Cartilage is a tissue that lines the ends of our bones. It helps joints move smoothly. If cartilage is damaged or worn away, the joint may wear away, and cause pain and limited motion. This condition is called osteoarthritis or degenerative joint disease.
Cartilage is one of the few tissues in the body that does not quickly heal after injury. Thats why researchers have been trying for decades to perfect techniques to repair or replace damaged cartilage. Unfortunately, the going has been slow.
But there is a procedure that can help certain patients. During chondrocyte grafting the cells that make cartilage are harvested from a patient and grown outside the body for a period of time. Then they are applied directly on the area of missing cartilage.
This procedure is usually successful in younger people with a small area of injured cartilage. Nearly all of these procedures are done on an injured knee. Thats because it is a large joint that can be easily accessed with an arthroscope (an instrument used to look inside knees and to perform minor surgery). This treatment is not usually offered when there is larger area of damage (as in most cases of degenerative joint disease or when a joint other than the knee is involved, such as the ankle). Its less likely to be successful.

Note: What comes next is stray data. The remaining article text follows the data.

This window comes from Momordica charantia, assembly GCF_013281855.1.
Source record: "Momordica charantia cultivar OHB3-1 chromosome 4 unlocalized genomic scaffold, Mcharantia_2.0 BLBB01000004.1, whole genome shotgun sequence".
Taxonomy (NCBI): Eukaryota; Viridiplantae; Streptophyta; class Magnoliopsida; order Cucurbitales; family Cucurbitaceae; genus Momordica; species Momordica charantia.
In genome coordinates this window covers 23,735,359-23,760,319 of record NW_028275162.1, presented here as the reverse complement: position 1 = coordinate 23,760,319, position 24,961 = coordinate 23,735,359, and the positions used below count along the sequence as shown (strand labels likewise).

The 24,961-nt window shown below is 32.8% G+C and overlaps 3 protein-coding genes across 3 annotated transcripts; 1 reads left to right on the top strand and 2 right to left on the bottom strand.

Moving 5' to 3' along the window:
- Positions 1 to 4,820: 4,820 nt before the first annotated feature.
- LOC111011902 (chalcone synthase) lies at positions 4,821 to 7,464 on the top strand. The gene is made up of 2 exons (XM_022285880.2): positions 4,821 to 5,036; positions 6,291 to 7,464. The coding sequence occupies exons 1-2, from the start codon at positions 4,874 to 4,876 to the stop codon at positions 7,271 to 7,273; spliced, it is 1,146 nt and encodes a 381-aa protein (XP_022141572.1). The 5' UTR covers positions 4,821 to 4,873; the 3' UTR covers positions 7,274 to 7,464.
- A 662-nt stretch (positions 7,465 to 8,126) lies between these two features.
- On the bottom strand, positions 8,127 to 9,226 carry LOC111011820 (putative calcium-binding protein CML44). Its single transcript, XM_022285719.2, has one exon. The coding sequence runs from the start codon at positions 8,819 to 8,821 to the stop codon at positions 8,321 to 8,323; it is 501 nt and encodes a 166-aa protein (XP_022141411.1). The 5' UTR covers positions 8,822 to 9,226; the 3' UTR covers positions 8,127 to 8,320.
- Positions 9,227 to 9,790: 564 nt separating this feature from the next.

During your debridement surgery, the irregular surface of the cartilage is smoothed over and debris is removed. Since your injuries or arthritis required debridement, its likely that you have more than just a small area of cartilage damage. That and the fact that its your ankle, means cartilage replacement with chondrocyte grafting is probably not a good option.
Still, cartilage replacement procedures will probably improve in the near future. Doctors are experimenting with joint stem cell injections and other innovative treatments to stabilize or even reverse degenerative joint disease.
There is good news. You may get relief from the arthritis in your ankle from other treatments, including surgery or injectable medicines (such as cortisone). Go over all of your options with your doctors, including consultation with an orthopedist or podiatrist with expertise in ankle disease or a rheumatologist (arthritis specialist).